BIRMINGHAM, Ala. — In the middle of her floor routine Sunday, Becky Tutka noticed something odd.
“I was like, ‘Wow, it’s kind of quiet’” the University of Utah junior said after competing in Sunday’s individual championships at the Birmingham-Jackson Convention Center. “I was a little shocked.”
She wasn’t alone.
The NCAA has moved the gymnastics nationals to neutral sites a couple of times. This year, the closest participating college was just an hour away, so the site wasn’t really neutral. It also wasn’t on a college campus.
Some coaches want to see the sport’s national champion crowned in a packed arena — regardless of who the fans are cheering for. Others, however, see moving the championships to a truly neutral site as a necessary step in the evolution of the sport.
Everyone will find out if that’s a mistake in the next two years as the NCAA has decided to hold the championships in the Fort Worth Convention Center Arena in Texas. The closest college program is Oklahoma, which is a 2 1/2-hour drive.
“I’m one who believes the most important thing is to have fans in the stands,” Utah co-head coach Greg Marsden said, glancing around at the mostly empty arena Sunday afternoon. “I think it’s a mistake any time we create a situation that makes that more difficult.”
Florida head coach Rhonda Faehn, whose team earned its second consecutive NCAA championship Saturday night in a tie with Oklahoma, said she’s unsure if it’s the right thing to do, but she also holds out hope that it will work.
“We’ll see how it goes,” she said. “I hope it’s successful because I would like to see it turn into what the college (softball and baseball) World Series is, where you have that site and fans will always know it’s there, and it will continue to grow.”
With just 81 collegiate gymnastics programs left, evolving and growing are keys to the survival of the sport. In Utah, women's gymnastics is immensely popular and enjoys the kind of fan support that few women’s athletic programs do. Utah regularly leads the Pac-12 in attendance and is one of the best-supported programs in the country.
The interesting thing about Utah fans is that they show up when the meets are in Salt Lake, attending even when Utah isn’t competing.
They just appreciate gymnastics.
Marsden said preserving and creating more of those communities is critical.
“What we could have, what we do have is this performance quality and on a variety of campuses, we’ve shown that you can have a big audience, you can become popular,” he said.
He said the championships should be the best-attended, “not the poorest-attended events.”
In order to compete with all the options sports fans have nowadays, gymnastics has to make some changes.
“We could make gymnastics one of the most popular women’s sports in the NCAA,” he said. “But we’ve got to make some changes that we’ve been unwilling to make, at least up until now.”
Marsden said it isn’t so much a matter of where the nationals are held as it is how they’re structured.
“Coaches, in general, try to hold on to what they know,” Marsden said. “In men’s basketball, coaches were against the 3-point shot and the shot clock. In volleyball, 70 percent of them were against going to rally scoring. The changes that have made those sports better and more fan-friendly and more entertaining, the coaches were against. I don’t know how we’re ever going to get there if we’re waiting around for the gymnastics coaches as a whole.” That’s because differing priorities and philosophies make consensus almost impossible.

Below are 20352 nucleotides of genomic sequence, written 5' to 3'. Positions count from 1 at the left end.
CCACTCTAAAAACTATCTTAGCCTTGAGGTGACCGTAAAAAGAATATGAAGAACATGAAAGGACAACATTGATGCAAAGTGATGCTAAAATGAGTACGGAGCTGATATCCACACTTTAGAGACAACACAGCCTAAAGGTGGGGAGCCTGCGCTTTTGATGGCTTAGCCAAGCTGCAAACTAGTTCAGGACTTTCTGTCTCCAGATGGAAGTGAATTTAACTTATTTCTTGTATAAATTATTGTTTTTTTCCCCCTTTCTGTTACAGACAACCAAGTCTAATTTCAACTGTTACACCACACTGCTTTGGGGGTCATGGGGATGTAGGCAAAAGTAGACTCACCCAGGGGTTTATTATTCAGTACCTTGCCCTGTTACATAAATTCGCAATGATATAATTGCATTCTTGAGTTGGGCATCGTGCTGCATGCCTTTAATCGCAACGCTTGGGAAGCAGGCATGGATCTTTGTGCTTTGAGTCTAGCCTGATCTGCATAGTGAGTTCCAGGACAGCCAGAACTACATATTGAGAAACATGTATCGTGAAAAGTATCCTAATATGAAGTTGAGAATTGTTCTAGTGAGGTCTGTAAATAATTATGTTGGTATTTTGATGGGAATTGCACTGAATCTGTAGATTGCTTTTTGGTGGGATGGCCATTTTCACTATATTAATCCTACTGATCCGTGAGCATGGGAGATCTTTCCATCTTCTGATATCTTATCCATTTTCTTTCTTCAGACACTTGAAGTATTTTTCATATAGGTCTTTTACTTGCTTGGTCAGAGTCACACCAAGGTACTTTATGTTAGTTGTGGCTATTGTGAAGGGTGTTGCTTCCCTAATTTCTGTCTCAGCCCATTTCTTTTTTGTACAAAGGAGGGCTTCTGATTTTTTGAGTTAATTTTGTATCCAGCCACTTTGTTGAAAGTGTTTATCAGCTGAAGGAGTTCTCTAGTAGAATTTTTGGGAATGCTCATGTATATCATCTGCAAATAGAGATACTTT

While some see taking the championships off of college campuses as a mistake, others see it as an opportunity to expose communities that may not have a college program to the product.
One thing most coaches agree on, however, is that officials need to do more to keep fans connected to what’s happening on the floor. It needs to be easier for a casual fan to watch and keep track of whose winning and why.
As for Marsden, he’d like to see no more than four teams on the floor at any time with scoreboards that keep fans informed on which teams are winning and by how much.
“I’d go five up, five count,” he said of the rule that drops the lowest score of one of the six gymnasts. “Make gymnastics look more like other sports. I would count everything, no mulligans.” He said it needs to be fast-paced and simple to understand.
“We’ve held on to this idea that we’re unique in some way and we’ve got to give as many people as possible an opportunity to be on the floor for finals,” he said. “It just doesn’t work.”
Faehn said the ability of fans to follow the scoring is critical — and easily fixed.
“There is not a running scoreboard,” she said, admitting that even with her understanding it can be baffling to her. “The fans are confused, I’m confused, and you just don’t know what’s going on. It would be one of the simplest things we could do to help our fans understand what we’re doing and make it more enjoyable.”
The issues aren’t insignificant. With the recent legal challenges to age-old NCAA rules and traditions, it could be a matter of survival.
“You’ve got to create an environment that is fan-friendly because it’s really important in this day and age, with, who knows where college sports is going to go, with the lawsuits against the NCAA, the mega conferences, the possibilities in football, we don’t know what college athletics is going to look like in 10 years,” Marsden said. “If gymnastics wants to be a player in that again, we’ve got to emphasize our strength. And that’s the performance and the ability to draw a crowd.”
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